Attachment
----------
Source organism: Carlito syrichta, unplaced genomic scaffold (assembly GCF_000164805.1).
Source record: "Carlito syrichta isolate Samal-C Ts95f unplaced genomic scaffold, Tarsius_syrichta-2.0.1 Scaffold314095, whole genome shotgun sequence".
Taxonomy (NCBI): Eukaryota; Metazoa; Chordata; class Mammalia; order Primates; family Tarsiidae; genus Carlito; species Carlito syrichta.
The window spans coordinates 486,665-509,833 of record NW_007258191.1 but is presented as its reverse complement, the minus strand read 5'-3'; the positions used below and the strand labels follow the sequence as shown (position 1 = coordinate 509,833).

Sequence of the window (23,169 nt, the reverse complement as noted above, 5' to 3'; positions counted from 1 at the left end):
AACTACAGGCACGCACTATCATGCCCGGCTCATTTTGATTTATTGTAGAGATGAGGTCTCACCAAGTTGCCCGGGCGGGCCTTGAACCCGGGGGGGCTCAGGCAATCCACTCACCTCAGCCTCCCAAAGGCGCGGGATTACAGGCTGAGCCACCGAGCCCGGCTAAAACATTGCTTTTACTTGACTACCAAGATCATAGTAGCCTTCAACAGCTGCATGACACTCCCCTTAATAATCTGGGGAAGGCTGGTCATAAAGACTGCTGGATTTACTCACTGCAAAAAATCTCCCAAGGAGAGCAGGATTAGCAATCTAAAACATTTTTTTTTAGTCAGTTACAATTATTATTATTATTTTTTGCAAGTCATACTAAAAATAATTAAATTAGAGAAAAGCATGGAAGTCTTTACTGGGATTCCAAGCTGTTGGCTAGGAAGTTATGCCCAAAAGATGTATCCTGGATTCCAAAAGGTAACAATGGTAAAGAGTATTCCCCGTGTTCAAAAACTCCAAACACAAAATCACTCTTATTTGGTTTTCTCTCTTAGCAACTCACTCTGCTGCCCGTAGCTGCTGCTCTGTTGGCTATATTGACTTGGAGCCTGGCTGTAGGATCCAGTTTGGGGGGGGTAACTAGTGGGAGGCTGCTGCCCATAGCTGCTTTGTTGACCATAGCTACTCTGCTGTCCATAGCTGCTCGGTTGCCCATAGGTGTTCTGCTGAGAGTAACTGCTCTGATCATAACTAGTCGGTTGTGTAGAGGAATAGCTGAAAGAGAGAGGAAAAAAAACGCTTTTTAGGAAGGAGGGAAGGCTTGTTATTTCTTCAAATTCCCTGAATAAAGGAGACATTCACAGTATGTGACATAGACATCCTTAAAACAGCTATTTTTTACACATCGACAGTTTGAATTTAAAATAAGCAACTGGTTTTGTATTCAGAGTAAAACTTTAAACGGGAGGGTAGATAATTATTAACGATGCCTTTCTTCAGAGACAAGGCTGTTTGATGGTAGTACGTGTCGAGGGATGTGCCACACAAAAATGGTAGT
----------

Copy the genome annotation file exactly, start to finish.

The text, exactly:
Source organism: Carlito syrichta, unplaced genomic scaffold (assembly GCF_000164805.1).
Source record: "Carlito syrichta isolate Samal-C Ts95f unplaced genomic scaffold, Tarsius_syrichta-2.0.1 Scaffold314095, whole genome shotgun sequence".
Taxonomy (NCBI): Eukaryota; Metazoa; Chordata; class Mammalia; order Primates; family Tarsiidae; genus Carlito; species Carlito syrichta.
The window spans coordinates 486,665-509,833 of record NW_007258191.1 but is presented as its reverse complement, the minus strand read 5'-3'; the positions used below and the strand labels follow the sequence as shown (position 1 = coordinate 509,833).

Sequence of the window (23,169 nt, the reverse complement as noted above, 5' to 3'; positions counted from 1 at the left end):
AACTACAGGCACGCACTATCATGCCCGGCTCATTTTGATTTATTGTAGAGATGAGGTCTCACCAAGTTGCCCGGGCGGGCCTTGAACCCGGGGGGGCTCAGGCAATCCACTCACCTCAGCCTCCCAAAGGCGCGGGATTACAGGCTGAGCCACCGAGCCCGGCTAAAACATTGCTTTTACTTGACTACCAAGATCATAGTAGCCTTCAACAGCTGCATGACACTCCCCTTAATAATCTGGGGAAGGCTGGTCATAAAGACTGCTGGATTTACTCACTGCAAAAAATCTCCCAAGGAGAGCAGGATTAGCAATCTAAAACATTTTTTTTTAGTCAGTTACAATTATTATTATTATTTTTTGCAAGTCATACTAAAAATAATTAAATTAGAGAAAAGCATGGAAGTCTTTACTGGGATTCCAAGCTGTTGGCTAGGAAGTTATGCCCAAAAGATGTATCCTGGATTCCAAAAGGTAACAATGGTAAAGAGTATTCCCCGTGTTCAAAAACTCCAAACACAAAATCACTCTTATTTGGTTTTCTCTCTTAGCAACTCACTCTGCTGCCCGTAGCTGCTGCTCTGTTGGCTATATTGACTTGGAGCCTGGCTGTAGGATCCAGTTTGGGGGGGGTAACTAGTGGGAGGCTGCTGCCCATAGCTGCTTTGTTGACCATAGCTACTCTGCTGTCCATAGCTGCTCGGTTGCCCATAGGTGTTCTGCTGAGAGTAACTGCTCTGATCATAACTAGTCGGTTGTGTAGAGGAATAGCTGAAAGAGAGAGGAAAAAAAACGCTTTTTAGGAAGGAGGGAAGGCTTGTTATTTCTTCAAATTCCCTGAATAAAGGAGACATTCACAGTATGTGACATAGACATCCTTAAAACAGCTATTTTTTACACATCGACAGTTTGAATTTAAAATAAGCAACTGGTTTTGTATTCAGAGTAAAACTTTAAACGGGAGGGTAGATAATTATTAACGATGCCTTTCTTCAGAGACAAGGCTGTTTGATGGTAGTACGTGTCGAGGGATGTGCCACACAAAAATGGTAGT